I Am Legend by Richard Matheson
My rating: 5 of 5 stars
One of my Favourite Five Horror Stories for Halloween 2015 and one of my Top Ten Books of 2015
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Horror fiction isn't my usual fare, but when I saw a narration of Richard Matheson's I Am Legend in an Audible 2-for-1-credit promotion I thought I would give it a try. Written in the 1950s, the story is a classic and I assumed that, being of that vintage, it would not be as graphically gory as modern tales. In this I was right. There are flashes of horrific violence, but what made I Am Legend brilliant for me is its creeping dread and its overriding sense of loss.
Our protagonist, Robert Neville, believes himself the last non-vampiric human alive and lives an isolated existence boarded up every night in a home besieged by his hunters. My Audible version was narrated by Robertson Dean who does a great job. His world-weary tones perfectly suit Neville's predicament so it was easy for me to get past the unreal element and accept the world as Matheson created it. Set in the then future of 1976, the summer is not especially hot - was it in America or just Europe? - but the library contains actual books and I liked how Matheson has Neville take home volumes to study.
Without, hopefully, giving away too much of the plot for anyone like me who hadn't even seen one of the film adaptations, the flashbacks to Neville's previous family life are sad and reminded me at times of the panic and chaos of Jose Saramago's Blindness. The dog is particularly heartrending and I loved the final twist which is so unlike standard narrative fare that I didn't see it coming. Brilliant storytelling and I'm glad I took a chance on it. I think I will learn how to wire up a generator though - just in case!
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Books by Richard Matheson / Horror fiction / Books from America
The Luminous Life Of Lilly Aphrodite by Beatrice Colin
My rating: 5 of 5 stars
The Luminous Life of Lilly Aphrodite was recommended to us by Dave's daughter Carrie. He bought it for his Kindle account which I can access via Amazon's newish Sharing function for Kindle which is a great idea. This is my seventh review for the Read Scotland Challenge.
Like Midnight's Children, Lilly is born at the beginning of a new era - in her case the beginning of the 20th century. Through her eyes, we see the desperate poverty suffered by many people in Germany in the period from 1900 until the end of the Second World War. Another of my recent reads, Life After Life, touched upon this era and I was interested to learn more about it.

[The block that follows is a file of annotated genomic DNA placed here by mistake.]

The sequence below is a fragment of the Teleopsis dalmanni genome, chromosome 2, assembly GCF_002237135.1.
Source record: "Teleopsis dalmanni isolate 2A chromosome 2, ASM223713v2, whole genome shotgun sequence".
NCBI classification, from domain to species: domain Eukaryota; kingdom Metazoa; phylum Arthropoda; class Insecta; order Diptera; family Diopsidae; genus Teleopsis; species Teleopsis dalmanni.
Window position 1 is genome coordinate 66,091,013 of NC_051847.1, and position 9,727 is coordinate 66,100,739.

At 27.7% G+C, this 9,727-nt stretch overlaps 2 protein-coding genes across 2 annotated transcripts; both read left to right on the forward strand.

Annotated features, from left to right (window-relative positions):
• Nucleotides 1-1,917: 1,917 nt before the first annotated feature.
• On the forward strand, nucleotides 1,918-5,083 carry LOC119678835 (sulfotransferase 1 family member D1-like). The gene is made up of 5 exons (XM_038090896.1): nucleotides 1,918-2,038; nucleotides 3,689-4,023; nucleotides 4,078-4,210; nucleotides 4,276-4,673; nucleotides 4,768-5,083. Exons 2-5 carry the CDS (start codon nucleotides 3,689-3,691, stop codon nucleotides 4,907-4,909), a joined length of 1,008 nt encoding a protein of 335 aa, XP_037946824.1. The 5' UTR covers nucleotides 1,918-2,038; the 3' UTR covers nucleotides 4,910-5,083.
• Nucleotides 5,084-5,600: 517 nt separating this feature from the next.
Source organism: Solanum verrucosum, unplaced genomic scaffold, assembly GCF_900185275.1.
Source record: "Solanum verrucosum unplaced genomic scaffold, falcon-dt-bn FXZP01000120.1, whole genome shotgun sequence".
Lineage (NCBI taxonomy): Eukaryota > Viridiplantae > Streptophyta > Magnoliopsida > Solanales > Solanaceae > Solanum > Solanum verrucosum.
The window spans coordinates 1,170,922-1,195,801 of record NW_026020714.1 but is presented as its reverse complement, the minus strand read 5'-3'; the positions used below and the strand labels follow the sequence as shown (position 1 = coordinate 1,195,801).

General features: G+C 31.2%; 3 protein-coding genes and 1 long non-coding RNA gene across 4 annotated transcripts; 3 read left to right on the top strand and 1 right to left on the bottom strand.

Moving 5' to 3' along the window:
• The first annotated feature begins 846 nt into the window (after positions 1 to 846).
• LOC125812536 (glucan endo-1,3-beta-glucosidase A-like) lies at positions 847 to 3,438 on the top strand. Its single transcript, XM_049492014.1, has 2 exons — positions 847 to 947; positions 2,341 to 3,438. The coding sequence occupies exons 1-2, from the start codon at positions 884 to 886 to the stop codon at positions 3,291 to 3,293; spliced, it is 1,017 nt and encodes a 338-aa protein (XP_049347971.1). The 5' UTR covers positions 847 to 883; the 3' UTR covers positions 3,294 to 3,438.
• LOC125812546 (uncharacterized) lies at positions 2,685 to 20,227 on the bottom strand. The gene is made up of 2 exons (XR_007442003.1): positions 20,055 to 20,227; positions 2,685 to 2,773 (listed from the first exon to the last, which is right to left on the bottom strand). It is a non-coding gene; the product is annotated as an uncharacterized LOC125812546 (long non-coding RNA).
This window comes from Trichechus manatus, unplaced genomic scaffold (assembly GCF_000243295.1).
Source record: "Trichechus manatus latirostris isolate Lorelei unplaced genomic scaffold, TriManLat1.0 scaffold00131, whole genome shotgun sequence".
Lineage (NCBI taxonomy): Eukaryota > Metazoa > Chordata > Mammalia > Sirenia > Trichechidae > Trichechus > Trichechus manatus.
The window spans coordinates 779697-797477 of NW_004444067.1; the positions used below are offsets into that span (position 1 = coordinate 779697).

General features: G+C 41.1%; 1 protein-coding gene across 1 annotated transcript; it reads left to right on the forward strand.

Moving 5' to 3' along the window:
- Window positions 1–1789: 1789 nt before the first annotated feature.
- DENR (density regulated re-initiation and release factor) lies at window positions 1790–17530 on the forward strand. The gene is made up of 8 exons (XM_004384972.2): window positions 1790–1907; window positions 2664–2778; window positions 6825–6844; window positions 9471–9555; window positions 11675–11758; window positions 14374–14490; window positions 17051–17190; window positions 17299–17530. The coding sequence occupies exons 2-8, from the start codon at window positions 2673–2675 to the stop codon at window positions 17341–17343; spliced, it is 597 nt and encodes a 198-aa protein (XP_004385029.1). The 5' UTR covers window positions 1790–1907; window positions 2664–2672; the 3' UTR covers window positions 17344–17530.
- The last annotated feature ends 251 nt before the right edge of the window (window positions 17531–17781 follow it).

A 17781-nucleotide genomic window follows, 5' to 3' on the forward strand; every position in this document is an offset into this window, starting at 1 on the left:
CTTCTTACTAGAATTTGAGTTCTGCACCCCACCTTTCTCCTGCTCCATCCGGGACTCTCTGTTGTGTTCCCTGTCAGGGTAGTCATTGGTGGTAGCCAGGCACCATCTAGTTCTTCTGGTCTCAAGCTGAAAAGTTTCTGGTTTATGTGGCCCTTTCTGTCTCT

Orphaned very young, Lilly grows up in an orphanage under the care of her beloved Sister August, a Catholic nun. Befriended by an older girl, Hanne, Lilly is encouraged to climb the walls at night, selling roses in seedy bars before she is even ten years old. Hanne is the only other person who does continuously return to Lilly's life, whereas practically everyone else leaves her or she leaves them behind. Despite eventual good fortune, which is revealed through intriguing flash forwards before each chapter, this theme of abandonment and loneliness runs throughout the book and must have been the norm in a time that encompassed not only the two World Wars, but also the Spanish flu epidemic and a civil war, and the complete wiping out of the German currency caused by First World War reparation payments. Although the Nazi Party's actions will always be horrific, novels such as Lilly Aphrodite do allow some understanding of how a people could find themselves choosing such a path.
Beatrice Colin's research, inspired apparently by a great-aunt, was obviously thorough and her efforts pay off. Her prose brings Berlin alive and it is easy to believe in the characters she creates. I love the vivacity of her writing and will certainly be looking out for more based on the strength of Lilly Aphrodite.
Buy the paperback from Waterstones.
Here in Harlem: Poems in Many Voices by Walter Dean Myers
My rating: 3 of 5 stars
I am very happy that the AudioSYNC programme of weekly audiobook downloads is running again this summer. Last year I got the opportunity to hear several books that I might never have heard of otherwise and it looks like that will continue this year. Not all the books are downloadable to the UK so my first two for 2015, actually from Week Three, included Here In Harlem, a poetry collection by Walter Dean Myers.
Myers created his collection by remembering the people he used to live alongside when growing up in Harlem and writing around them. Dozens of people each have a short poem or prose piece allowing us insights into their lives, beliefs, passions and friendships. Women, men, girls and boys, of all ages and occupations all line up to speak and, with the audiobook, thirteen different narrators bring their words to life over appropriate music and sound effects. Whoever added the music certainly did an excellent job as this makes the atmosphere real to the listener.
I found the poems themselves a bit hit and miss. Some had strong characters behind the words, but I couldn't always find the person behind others. Perhaps brevity was at fault because most poems only allow the speaker one minute to project themselves. As a whole though, Here In Harlem gives an interesting overview of the district in its jazzy heyday.
Buy the audio download from Waterstones.
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